Chartbeat crosses the Chinese wall with ad sales tools, focusing on quality over clicks
In general, digital advertising focuses on the size of a media property's audience, not the quality of engagement the site gets from that audience. Chartbeat, having sold engagement monitoring tools to publishers for four years now, is today bringing that engagement tracking to the ad sales side.
"The idea is that editorial teams can move away from chasing traffic and toward motivating loyal audiences," said Chartbeat CEO Tony Haile. "That requires quality content that is engaging." Since Chartbeat's tools measure exactly that, it would make sense to extend them to the ad sales team. The company's latest product offering allows publishers to see exactly how engaged a reader is based on mouse movements, typing, and scrolling. After looking at its years of data, Chartbeat gleaned that people who make some sort of movement every five seconds are engaged. "We can tell if you're active or not," Haile says, noting that Chartbeat's new engagement metrics go beyond today's standards of time spent on site and viewability. As shown in the screengrab above, the dashboard suggests sales opportunities to users in realtime based on the size of the engaged audience.
Previously, viewership has been measured by the click. Once someone has clicked on a link, the monetizable act is complete, regardless of if that person engages with the content. That encourages low quality link-baity content and slideshows. Chartbeat captures information about what happens between the clicks; now it's selling that info to ad sales teams, who can presumably charge more for delivering a more engaged audience. "Premium brand advertisers have been wanting attention and as much of it as possible," Haile says. "The amount of time you get with an audience matters, so if you're a quality creator of content who can hold audiences for longer, you can create a better experience for the brand as well."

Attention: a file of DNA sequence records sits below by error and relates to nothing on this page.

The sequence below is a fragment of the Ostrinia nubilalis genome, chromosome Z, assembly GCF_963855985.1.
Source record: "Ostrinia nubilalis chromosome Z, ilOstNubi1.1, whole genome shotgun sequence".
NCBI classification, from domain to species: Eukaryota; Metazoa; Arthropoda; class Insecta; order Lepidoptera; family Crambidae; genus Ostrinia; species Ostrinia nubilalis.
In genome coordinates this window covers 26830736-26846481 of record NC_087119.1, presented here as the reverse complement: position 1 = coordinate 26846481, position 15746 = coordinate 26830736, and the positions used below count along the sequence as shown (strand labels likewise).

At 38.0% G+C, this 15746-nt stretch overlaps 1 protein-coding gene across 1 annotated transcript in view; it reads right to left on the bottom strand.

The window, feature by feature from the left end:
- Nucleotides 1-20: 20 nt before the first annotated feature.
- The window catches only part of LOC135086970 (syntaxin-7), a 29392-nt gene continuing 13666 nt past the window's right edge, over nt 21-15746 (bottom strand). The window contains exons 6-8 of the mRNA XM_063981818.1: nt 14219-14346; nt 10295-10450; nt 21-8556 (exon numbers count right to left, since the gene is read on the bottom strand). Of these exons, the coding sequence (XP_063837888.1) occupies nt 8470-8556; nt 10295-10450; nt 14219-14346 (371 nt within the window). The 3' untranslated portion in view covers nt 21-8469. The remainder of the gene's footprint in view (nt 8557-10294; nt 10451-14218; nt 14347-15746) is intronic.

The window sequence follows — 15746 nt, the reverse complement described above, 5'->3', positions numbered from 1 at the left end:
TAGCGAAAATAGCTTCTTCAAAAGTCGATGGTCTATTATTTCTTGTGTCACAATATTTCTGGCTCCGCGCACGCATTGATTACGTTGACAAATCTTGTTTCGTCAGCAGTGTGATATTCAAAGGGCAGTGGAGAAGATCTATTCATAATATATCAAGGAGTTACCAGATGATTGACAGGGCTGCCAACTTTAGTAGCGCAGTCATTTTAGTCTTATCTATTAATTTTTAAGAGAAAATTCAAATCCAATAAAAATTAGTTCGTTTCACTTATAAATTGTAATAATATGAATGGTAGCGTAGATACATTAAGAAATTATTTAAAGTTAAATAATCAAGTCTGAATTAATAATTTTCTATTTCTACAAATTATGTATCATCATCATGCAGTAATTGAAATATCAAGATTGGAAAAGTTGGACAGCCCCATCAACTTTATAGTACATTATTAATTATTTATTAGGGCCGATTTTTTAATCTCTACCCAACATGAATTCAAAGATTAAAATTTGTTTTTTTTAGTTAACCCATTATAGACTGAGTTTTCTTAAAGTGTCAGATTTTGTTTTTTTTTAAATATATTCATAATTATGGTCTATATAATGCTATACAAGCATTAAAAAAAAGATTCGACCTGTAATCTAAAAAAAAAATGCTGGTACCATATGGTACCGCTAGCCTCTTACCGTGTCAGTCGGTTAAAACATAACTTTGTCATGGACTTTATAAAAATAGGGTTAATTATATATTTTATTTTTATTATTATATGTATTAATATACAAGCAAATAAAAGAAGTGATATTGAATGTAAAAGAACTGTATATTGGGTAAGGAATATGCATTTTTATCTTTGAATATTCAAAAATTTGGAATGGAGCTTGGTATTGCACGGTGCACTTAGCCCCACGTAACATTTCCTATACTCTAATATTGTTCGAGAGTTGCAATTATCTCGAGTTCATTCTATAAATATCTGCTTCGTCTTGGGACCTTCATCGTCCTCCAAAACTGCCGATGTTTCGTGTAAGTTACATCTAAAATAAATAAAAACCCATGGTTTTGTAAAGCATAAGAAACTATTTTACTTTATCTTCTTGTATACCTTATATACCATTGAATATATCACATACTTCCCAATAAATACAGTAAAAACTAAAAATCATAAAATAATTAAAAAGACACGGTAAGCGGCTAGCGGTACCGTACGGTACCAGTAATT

Cheartbeat launched out of New York startup studio Betaworks in 2009; adoption of its realtime site monitoring tools quickly spread to most major media outlets. The company has raised $13.5 million in total funding million from Index Ventures, DFJ, SV Angel, Lowercase Capital, O'Reilly AlphaTech Ventures, Lowercase Capital, Founder Collective, Freestyle Capital, SoftTech VC, SV Angel, Lerer Ventures (the latter two are PandoDaily investors), and angel investors.
Having spun out of Betaworks, Chartbeat now has 50 employees and is "occassionally close to being accidentally profitable," Haile says, joking that when that happens, it means he's not growing the company fast enough. Even though Chartbeat has likely penetrated its entire addressable market within the large media organizations, Haile says there are opportunities to expand into long tail publishing and with agencies and brands that are now their own publishers. And of course, there's today's expansion across the Chinese wall: Chartbeat for sales teams.